Carnosine works by soaking up hydrogen ions (H+) to prevent low pH levels, as confirmed in recent studies. Increased carnosine concentration in muscles leads to increased buffering capacity of intra-muscular hydrogen ion (H+) (Dunnet 1999 & 2002, Hill 2007), as well as regulation of intra-cellular pH of both oxidative and glycolytic muscle fibers (Damon 2003). Increased carnosine accounts for up to 30% of the pH buffering capacity of the body.

With intense training, athletes have an opportunity to improve their intra-muscular carnosine content by up to 87% (Harris, 2005), which in turn provides an increase in lactate threshold. However, though endurance training increases intra-muscular carnosine levels, oral supplementation of carnosine does not have the same result. So, even though carnosine is widely available as a supplement, it is only through the availability of beta-alanine that intra-muscular carnosine can increase.

A related study shows carnosine levels significantly drop with age, which may be a key reason older athletes tend to have a lesser ability to eliminate lactate. (Dunnett, 2002)

So where does Beta-Alanine come in?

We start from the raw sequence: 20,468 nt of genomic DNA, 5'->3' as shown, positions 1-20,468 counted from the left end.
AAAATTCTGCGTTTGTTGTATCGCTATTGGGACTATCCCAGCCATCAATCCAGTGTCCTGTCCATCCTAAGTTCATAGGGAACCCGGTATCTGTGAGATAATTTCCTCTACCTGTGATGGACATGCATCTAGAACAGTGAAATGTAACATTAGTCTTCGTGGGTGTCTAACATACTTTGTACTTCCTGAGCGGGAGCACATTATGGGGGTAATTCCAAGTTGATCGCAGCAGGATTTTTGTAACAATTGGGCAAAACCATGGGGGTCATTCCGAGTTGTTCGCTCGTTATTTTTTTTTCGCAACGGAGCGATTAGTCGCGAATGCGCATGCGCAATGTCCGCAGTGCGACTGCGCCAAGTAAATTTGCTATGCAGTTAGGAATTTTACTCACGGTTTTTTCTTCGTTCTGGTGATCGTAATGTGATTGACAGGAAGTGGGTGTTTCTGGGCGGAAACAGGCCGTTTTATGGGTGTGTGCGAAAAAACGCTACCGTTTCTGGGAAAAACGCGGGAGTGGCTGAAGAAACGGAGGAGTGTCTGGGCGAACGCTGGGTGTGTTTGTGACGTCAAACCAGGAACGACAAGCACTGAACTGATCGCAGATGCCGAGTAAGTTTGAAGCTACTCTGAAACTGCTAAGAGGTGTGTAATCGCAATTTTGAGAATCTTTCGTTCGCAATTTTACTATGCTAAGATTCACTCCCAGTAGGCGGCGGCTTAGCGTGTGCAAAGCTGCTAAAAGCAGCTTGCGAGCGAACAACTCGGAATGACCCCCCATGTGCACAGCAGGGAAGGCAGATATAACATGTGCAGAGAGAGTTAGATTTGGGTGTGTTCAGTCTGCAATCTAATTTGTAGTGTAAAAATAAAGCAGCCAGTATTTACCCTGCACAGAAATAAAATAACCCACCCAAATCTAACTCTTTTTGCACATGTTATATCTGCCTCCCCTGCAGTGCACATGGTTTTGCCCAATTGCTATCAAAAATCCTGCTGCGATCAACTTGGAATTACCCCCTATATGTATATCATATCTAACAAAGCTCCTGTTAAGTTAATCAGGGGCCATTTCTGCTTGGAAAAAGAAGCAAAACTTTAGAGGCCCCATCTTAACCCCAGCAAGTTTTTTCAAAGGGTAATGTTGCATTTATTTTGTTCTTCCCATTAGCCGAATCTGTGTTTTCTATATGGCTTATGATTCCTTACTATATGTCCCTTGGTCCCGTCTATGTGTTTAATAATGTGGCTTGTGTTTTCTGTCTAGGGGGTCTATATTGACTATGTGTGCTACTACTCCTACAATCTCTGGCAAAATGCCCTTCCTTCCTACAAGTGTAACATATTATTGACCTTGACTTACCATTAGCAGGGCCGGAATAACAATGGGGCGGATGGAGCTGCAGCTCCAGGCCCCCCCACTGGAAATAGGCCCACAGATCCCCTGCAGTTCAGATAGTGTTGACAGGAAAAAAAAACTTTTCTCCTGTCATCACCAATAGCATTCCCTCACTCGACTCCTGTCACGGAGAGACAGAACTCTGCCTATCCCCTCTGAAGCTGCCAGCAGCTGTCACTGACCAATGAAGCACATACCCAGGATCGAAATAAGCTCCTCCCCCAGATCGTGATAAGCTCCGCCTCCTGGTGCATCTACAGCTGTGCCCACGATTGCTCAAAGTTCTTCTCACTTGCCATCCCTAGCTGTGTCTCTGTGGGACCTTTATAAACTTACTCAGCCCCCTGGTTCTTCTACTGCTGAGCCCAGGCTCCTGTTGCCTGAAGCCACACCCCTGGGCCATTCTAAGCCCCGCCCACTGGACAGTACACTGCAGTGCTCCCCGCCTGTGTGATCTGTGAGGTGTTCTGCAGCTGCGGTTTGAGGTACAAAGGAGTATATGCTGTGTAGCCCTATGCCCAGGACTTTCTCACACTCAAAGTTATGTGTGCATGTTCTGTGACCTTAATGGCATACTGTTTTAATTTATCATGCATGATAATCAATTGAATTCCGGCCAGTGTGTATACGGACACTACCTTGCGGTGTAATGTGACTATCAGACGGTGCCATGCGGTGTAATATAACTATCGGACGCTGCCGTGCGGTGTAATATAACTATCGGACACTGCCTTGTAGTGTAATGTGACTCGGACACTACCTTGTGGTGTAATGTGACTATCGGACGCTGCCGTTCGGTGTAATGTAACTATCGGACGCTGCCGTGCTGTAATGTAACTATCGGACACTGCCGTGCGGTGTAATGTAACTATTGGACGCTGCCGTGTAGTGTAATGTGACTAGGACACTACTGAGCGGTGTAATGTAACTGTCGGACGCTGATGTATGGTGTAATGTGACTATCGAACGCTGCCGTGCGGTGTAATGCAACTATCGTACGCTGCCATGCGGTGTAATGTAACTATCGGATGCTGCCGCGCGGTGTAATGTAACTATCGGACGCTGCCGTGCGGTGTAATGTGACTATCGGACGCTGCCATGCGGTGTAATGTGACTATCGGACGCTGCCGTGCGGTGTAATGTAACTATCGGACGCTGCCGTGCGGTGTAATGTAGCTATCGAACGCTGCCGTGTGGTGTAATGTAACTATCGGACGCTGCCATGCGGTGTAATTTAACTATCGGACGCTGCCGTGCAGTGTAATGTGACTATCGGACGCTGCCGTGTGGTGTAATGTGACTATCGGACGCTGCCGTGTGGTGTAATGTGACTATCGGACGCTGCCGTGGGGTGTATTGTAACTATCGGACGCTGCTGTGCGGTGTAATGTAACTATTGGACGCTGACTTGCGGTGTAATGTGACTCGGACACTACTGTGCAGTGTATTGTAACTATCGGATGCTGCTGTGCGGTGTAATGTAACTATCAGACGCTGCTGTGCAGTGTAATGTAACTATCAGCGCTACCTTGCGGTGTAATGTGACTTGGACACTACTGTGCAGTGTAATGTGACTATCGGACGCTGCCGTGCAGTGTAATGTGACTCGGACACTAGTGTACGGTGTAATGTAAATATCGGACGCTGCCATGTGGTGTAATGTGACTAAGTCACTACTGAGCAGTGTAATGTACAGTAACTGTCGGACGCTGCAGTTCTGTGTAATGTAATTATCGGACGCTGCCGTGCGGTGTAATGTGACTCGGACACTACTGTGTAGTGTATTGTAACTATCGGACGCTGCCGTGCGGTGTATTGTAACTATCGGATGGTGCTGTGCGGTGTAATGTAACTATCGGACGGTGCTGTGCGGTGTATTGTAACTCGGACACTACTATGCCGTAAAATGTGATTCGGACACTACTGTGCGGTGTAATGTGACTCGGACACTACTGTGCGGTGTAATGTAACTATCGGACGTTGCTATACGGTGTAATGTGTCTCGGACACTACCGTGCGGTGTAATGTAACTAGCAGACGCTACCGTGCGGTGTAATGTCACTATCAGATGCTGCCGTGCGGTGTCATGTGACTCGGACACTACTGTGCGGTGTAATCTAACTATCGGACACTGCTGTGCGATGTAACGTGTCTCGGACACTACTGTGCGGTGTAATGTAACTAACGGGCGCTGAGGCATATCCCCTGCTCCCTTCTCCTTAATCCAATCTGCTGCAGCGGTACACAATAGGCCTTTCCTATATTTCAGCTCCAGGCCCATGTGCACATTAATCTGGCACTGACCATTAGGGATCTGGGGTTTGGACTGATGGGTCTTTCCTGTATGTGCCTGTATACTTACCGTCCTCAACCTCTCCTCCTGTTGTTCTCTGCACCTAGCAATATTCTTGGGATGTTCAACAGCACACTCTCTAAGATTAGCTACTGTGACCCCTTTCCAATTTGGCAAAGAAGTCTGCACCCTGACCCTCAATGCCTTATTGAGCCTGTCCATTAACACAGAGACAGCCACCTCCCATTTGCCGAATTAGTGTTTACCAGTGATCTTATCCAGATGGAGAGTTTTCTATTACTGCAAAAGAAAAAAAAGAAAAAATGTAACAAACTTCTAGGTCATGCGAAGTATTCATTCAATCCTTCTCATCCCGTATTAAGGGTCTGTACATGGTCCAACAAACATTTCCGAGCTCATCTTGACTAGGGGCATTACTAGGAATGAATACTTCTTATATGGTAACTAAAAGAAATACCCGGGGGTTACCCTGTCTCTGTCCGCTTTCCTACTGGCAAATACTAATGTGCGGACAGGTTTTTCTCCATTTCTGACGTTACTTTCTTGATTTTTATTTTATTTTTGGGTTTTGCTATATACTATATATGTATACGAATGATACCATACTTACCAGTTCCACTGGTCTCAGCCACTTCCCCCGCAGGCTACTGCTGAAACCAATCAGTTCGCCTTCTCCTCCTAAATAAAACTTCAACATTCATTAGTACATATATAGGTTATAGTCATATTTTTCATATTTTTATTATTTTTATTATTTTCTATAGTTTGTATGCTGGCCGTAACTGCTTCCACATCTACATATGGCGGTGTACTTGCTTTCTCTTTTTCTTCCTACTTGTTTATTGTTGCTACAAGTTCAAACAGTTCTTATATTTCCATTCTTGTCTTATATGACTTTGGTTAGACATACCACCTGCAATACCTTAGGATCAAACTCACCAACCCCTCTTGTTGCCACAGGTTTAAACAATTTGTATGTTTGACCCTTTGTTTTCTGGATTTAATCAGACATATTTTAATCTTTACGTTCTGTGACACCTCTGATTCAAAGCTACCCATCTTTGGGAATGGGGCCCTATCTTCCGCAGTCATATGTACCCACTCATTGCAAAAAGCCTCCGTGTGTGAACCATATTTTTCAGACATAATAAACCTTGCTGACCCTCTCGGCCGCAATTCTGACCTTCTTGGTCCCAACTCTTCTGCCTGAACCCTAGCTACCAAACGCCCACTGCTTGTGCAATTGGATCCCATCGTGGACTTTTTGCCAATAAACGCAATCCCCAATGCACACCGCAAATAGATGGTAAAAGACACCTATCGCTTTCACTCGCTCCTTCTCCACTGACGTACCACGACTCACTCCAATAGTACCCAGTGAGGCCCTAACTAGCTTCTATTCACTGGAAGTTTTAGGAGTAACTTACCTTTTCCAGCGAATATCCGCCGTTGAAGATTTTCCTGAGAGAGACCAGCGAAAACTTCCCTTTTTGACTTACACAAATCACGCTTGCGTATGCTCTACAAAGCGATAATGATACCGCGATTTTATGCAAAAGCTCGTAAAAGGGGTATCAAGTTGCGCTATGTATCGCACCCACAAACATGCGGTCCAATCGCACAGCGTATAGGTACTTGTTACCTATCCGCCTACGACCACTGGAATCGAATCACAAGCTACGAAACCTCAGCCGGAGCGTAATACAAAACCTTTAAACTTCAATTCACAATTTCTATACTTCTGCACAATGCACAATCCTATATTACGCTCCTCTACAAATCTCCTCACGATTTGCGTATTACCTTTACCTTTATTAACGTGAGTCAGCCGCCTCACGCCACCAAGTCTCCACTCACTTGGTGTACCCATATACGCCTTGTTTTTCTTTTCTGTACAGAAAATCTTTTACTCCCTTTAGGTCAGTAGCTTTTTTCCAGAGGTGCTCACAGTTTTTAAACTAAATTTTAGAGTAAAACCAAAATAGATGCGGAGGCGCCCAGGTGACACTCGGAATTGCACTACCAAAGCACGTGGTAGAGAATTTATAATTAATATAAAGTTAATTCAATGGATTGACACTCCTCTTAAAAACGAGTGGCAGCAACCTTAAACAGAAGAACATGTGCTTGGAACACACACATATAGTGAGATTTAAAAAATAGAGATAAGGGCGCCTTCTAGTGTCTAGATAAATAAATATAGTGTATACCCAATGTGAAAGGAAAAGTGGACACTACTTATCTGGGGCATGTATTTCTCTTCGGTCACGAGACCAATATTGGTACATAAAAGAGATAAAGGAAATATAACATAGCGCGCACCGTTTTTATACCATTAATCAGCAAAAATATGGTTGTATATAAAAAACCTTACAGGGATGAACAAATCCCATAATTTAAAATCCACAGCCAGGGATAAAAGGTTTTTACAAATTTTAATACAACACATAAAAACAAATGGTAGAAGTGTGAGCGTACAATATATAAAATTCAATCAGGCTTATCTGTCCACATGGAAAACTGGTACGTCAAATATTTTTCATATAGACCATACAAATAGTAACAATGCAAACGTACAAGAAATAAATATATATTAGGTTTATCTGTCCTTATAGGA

Since Beta-Alanine is the precursor to the production of intra-muscular carnosine, it must be present in order for intra-muscular carnosine levels to increase when intense training takes place. Ingestion of Beta-Alanine for 4 to 8 weeks has been shown to elevate muscle carnosine content by 42%, 47%, 64% and 65% respectively (Pottier 2007, Harris 2006, Hill 2007). Increasing intra-muscular carnosine means the body is capable of buffering more hydrogen and eliminating more lactic acid. The end result for an athlete is an improved lactate threshold. A slew of research studies on the mechanism of improved lactate threshold through the supplementation of beta-alanine have shown significant improvements in power, strength, endurance performance, and aerobic metabolism (Smith 2009, Van Thienen 2009, Stout 2007, Suzuki 2002, Pottier et al 2007). These double-blind, placebo-controlled studies were conducted in 4 and 8 week periods.